A Jewish Baker's Pastry Secrets

Friday, November 06, 2015

 must admit, I never knew that Jewish bakers were superior to any other type of bakers. Or that there was a difference between Jewish coffee cake and say, Gentile coffee cake. That is, until my mother-in-law made the most delicious Jewish coffee cake for my sister’s bridal shower. What made it different? Why did it taste so dang good? I had to find out more.

Enter this cookbook: The Jewish Baker’s Pastry Secrets. I’d never before heard of George Greenstein but upon reading the cookbook’s introduction, I learned that he was a well-known New York baking legend (James Beard award winner in fact) who had already published one cookbook, Secrets of a Jewish Baker. It was a hit, but there was never a follow-up to it until now. This book is a compilations of recipes and notes that were discovered by Greenstein’s children after he passed away. If you are like me and read cookbooks from introduction to index, you will not want to miss the introduction here. It sets the tone for how lovingly and painstakingly this cookbook and its recipes were carefully curated. Most of the notes are from George Greenstein himself, with little tidbits from his children- memories and such- sprinkled throughout. In that aspect alone, this is one cookbook that will give you warm fuzzies just reading it!

Before the recipes even begin, Greenstein takes a full chapter to discuss the fundamentals of baking— equipment, tools and techniques. Sprinkled throughout this chapter are “Baker’s Secrets” that really are helpful, interesting tidbits of information. He discusses everything you would need to know from oven temperature variations to proper cutting tools, all with an easy prose that proves without prattle this guy knows what he’s talking about. The recipes are both simple and complex. No shortcut is taken to perfection, and many of the danishes and pastries require a significant amount of time if not skill. There were some names of ingredients and pastries that I had to Google to figure out what they were, but all of the directions are very clear. If I had one complaint- and its a big one- it would be that there are no pictures within the book. None whatsoever. The only pictures you get are one the front cover and the back cover of the dust jacket. The sweet buns and delicious looking loaf in those pictures are certainly mouth-watering but I could find no note indicating what each picture is actually of. I like pictures in cookbooks, but I’m not even asking for step by step pictures, ala Pioneer Woman. Just show me what the finished product is supposed to look like so I’ll know if I succeeded at your recipe or went scarily wrong somewhere and should try it again. Maybe that is the indication that this book is not necessarily meant for baking novices (like myself) but for the more seasoned baker with a little (or a lot) more experience under her belt (like my mother-in-law).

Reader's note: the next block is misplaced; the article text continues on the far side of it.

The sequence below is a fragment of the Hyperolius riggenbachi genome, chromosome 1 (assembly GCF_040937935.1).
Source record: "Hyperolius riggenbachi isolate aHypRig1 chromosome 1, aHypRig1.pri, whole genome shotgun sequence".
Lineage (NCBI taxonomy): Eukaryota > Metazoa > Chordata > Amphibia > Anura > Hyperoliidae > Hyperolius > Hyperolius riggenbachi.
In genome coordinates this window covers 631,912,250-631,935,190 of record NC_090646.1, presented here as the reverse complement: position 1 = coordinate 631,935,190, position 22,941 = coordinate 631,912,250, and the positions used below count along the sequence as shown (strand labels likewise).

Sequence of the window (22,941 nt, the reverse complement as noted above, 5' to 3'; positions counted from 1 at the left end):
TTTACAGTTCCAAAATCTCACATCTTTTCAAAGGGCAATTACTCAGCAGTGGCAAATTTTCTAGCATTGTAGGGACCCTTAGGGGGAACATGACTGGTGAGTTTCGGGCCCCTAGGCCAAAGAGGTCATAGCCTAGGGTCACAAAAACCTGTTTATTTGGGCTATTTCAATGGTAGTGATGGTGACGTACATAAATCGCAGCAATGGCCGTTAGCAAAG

This book is an enjoyable read and presents a friendly baking challenge. It seems to say, "come bake with me and I will show you my ways.” I would definitely recommend it to anyone who is looking to up their baking game. 

This book was sent to me by Blogging for Books in exchange for my honest review.

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